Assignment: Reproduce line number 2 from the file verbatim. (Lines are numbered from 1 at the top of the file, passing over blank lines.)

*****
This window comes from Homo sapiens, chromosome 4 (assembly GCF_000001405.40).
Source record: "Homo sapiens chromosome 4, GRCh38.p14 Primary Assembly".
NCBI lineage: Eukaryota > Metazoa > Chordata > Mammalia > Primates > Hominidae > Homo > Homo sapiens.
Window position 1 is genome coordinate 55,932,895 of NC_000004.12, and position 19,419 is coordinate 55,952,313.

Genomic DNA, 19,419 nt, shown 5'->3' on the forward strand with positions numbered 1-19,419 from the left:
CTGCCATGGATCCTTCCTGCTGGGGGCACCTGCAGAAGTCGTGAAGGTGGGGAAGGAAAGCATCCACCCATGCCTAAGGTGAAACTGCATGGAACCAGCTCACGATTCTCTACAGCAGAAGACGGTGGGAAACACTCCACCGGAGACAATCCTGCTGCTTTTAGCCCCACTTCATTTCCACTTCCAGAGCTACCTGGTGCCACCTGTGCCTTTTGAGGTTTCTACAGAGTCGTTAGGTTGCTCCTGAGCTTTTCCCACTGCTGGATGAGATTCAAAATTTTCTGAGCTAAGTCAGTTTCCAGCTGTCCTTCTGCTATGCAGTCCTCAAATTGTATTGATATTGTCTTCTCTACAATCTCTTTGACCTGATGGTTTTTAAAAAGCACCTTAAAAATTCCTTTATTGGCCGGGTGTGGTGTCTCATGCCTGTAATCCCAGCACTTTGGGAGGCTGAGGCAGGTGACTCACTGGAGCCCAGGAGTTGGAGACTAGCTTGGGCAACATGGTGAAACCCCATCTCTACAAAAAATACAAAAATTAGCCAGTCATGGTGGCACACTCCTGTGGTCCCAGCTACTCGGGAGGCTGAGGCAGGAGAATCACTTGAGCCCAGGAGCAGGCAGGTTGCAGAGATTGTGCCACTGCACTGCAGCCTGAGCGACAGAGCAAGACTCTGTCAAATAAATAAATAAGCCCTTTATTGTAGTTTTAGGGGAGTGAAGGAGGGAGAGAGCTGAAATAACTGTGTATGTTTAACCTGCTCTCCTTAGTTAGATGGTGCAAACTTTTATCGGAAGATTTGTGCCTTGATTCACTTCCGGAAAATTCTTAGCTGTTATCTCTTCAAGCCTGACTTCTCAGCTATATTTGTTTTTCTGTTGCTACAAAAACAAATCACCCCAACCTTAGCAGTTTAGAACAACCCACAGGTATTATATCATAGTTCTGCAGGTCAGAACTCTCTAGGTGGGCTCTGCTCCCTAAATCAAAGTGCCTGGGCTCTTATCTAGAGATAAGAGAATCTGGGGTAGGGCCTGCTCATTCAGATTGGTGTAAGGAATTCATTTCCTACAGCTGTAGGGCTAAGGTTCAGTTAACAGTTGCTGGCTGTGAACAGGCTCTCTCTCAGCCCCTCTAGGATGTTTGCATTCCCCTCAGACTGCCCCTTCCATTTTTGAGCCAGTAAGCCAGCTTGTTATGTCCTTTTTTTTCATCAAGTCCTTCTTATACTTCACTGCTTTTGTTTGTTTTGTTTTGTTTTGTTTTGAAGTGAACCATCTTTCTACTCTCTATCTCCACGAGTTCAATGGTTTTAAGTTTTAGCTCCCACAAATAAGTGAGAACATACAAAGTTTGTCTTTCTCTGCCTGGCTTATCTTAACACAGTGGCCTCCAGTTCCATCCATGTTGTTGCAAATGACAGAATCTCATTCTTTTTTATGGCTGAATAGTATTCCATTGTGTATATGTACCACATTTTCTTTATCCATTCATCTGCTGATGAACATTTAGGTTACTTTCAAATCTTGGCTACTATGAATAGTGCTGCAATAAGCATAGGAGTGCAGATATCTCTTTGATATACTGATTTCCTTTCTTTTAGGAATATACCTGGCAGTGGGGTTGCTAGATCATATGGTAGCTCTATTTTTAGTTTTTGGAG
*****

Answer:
Source record: "Homo sapiens chromosome 4, GRCh38.p14 Primary Assembly".